There have been a number of reports about the effects of smoke on firefighters. Now there is a new one by the Institut de recherché Robert-Sauvé en santé et en sécurité du travail (IRSST).
Here is an excerpt from the report’s abstract:
The substances of greatest concern are carbon monoxide, formaldehyde, acrolein, and respirable and inhalable particles. A second group of concern, but present at proportionally lower concentrations, includes benzene, carbon dioxide (CO2), nitrogen oxides, PAH, ammonia, and furfural. A third group of concern, but present at proportionally lower concentrations again, includes acetaldehyde, 1,3-butadiene, methane, methanol, styrene, acetonitrile, propionaldehyde, toluene, methyl bromide, methylethylketone, acetone, methyl chloride, xylenes, phenol, tetrahydrofuran, methyl iodide, and mercury. Data suggests that if wildland firefighters are exposed to 25 ppm of carbon monoxide (below the permissible exposure value), they may be overexposed to formaldehyde, acrolein, PAH (benzo[a]pyrene), and respirable particles.
The U.S. National Fire Protection Association has recently announced that it is proceeding with the development of a new wildland firefighting respiratory protection Standard, but it will be some time still before respirators certified for wildland firefighting will become available.
If administrative controls are unsuccessful in reducing exposures to acceptable levels, wildland firefighters should be provided with air purifying respirators for formaldehyde, respirable particulate matter, organic vapours and acids, acrolein, and PAH. However, wildland firefighters should be cautioned that at high work levels the effectiveness and duration of air purifying cartridges is unknown. There is also a concern that firefighters using air purifying respirators may unknowingly expose themselves to higher levels of contaminants not removed by their respirator than they would otherwise. Until a respirator is developed for wildland firefighting that effectively removes carbon monoxide, air purifying respirators should be used in conjunction with a carbon monoxide alarm.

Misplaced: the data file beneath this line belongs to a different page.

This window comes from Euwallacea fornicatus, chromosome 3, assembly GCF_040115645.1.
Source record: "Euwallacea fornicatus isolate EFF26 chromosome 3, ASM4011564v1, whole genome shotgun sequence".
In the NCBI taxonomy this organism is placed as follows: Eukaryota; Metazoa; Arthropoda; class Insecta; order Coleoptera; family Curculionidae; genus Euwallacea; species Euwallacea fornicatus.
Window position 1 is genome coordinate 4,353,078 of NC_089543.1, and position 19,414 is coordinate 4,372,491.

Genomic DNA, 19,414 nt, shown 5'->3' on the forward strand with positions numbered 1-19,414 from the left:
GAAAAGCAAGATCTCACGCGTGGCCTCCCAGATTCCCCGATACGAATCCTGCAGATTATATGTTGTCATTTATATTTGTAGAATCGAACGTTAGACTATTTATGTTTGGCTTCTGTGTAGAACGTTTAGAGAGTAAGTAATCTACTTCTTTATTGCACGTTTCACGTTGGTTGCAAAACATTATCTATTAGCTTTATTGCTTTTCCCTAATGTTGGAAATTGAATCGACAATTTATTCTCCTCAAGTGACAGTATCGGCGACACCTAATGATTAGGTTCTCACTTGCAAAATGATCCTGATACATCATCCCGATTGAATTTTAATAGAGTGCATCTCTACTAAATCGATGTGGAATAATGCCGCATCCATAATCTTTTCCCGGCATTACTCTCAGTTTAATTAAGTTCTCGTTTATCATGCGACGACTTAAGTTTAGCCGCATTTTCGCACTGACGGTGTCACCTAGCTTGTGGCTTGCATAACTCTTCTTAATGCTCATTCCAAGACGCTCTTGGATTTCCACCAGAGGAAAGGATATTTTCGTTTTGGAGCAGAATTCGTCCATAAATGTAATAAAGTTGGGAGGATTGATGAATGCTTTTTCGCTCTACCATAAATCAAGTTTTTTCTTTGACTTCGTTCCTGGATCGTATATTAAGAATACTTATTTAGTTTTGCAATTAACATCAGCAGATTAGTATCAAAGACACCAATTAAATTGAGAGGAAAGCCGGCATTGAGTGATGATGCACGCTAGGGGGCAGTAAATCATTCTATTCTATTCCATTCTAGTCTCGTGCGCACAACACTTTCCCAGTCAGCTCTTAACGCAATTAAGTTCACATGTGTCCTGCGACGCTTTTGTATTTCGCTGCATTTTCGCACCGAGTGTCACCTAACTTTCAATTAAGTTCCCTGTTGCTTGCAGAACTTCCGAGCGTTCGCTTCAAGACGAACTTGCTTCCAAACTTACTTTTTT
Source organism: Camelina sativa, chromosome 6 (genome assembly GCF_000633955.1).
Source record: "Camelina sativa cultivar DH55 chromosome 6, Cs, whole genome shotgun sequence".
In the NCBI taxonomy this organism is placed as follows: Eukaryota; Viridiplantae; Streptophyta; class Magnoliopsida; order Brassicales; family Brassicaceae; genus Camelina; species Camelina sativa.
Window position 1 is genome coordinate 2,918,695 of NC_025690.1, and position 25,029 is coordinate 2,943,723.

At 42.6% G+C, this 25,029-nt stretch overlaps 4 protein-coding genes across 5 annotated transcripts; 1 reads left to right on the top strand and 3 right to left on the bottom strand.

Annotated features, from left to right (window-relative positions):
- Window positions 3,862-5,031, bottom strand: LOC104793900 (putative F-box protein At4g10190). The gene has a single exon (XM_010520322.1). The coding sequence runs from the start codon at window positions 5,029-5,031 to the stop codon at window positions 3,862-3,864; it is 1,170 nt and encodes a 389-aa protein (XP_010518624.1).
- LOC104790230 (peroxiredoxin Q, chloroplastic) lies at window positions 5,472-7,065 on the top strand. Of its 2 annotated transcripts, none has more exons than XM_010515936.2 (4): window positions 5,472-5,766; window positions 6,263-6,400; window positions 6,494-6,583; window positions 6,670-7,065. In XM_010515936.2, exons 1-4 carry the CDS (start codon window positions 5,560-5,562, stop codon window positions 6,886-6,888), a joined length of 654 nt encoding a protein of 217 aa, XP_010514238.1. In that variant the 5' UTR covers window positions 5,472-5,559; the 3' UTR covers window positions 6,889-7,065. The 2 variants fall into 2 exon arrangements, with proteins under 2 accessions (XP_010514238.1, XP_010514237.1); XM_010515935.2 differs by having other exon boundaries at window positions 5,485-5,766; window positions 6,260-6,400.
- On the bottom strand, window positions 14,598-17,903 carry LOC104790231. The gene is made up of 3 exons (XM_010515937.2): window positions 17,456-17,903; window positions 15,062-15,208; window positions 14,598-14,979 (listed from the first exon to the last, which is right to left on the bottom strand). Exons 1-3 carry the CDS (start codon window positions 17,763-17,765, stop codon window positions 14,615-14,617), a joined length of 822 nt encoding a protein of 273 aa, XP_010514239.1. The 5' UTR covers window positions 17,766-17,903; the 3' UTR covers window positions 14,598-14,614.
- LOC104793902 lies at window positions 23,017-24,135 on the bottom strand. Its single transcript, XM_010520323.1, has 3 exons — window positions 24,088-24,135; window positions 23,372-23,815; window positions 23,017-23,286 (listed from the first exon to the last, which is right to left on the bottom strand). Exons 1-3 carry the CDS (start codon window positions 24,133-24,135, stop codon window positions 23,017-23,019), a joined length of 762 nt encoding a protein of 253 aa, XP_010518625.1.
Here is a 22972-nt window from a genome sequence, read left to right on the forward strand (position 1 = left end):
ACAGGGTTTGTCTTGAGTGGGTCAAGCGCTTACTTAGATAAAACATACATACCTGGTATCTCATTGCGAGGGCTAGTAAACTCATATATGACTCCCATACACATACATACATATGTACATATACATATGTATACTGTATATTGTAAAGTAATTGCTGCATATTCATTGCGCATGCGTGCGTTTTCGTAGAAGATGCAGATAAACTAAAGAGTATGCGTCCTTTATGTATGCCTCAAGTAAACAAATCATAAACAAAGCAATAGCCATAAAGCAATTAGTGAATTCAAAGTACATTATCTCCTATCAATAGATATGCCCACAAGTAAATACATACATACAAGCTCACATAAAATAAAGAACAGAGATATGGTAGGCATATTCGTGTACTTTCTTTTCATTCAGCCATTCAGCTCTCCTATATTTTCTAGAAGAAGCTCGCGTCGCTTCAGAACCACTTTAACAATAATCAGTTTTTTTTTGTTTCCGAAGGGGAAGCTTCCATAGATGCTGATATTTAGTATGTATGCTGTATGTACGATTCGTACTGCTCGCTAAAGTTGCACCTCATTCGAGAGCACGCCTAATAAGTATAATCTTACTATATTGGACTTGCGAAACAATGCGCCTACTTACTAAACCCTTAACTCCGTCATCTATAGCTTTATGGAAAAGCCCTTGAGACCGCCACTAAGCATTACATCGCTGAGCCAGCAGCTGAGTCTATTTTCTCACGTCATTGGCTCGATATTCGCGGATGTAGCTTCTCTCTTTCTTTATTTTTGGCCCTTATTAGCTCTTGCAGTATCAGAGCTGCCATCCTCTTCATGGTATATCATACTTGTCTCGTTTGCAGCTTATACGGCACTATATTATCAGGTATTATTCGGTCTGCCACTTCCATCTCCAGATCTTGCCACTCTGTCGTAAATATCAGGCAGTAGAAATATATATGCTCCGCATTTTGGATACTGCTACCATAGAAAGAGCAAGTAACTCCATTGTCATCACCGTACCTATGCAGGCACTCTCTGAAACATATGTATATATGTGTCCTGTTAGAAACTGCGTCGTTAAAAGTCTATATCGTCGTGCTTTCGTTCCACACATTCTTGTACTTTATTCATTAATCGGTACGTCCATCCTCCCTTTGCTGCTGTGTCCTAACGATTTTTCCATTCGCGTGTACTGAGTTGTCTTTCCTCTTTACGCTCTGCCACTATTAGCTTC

Like “a mosquito through an open door”.
Firefighters, especially new ones, frequently ask if bandannas over the face will protect them from smoke. The answer is hell no.
“Respirable smoke particles, gases, and vapours would pass through a bandanna as readily as a mosquito thorugh an open door.”
Click on the image above to see a larger version.
In fact, even respirators, as inconvenient as they are, will not do the job according to the report.
None of the filtering respirators remove carbon monoxide (CO). All of the currently available respirators have serious shortcomings for use in a wildland fire situation. Even if they were effective, some wildland firefighters are understandably reluctant to accept negative pressure air purifying face masks for use at high work levels for long periods of time.
A full face mask is generally more comfortable than a half-face mask and it provides full eye protection. Full eye protection is necessary the case of contaminants exceeding the threshold limit value where the threshold limit value is based on irritant effects.
Since the contaminants having warning properties such as odour or irritant effects are removed by air purifying respirators, there is a legitimate concern that firefighters wearing such respirators might unknowingly expose themselves to higher levels of toxic contaminants not removed by the respirator than they would otherwise. This could easily result in over exposure to carbon monoxide and lead to serious, perhaps deadly, consequences. To avoid this, a carbon monoxide monitor with alarm should be used in conjunction with air purifying respirators used when fighting wildland fires.
So, forget about the bandanna, and throw away that $84 piece of crap Hot Shield mask that is advertised to have the “ benefit of blocking & reducing the inhalation of smoke & ash particulate”. These smoke particulates are so small, that if one were released near the ceiling in a room with calm air, it would take eight hours to fall to the floor.
The sad truth is, in 2008 there is no practical way to protect wildland firefighters from the byproducts of combustion. Maybe the new 8-pound SCBA being developed will lead to something that could benefit wildland firefighters. Using this new technology, perhaps a 15-pound unit would give you an hour’s worth of air? This might help for initial attack, but for the hot shot crew on the line for 16 hours, sorry, you’re out of luck.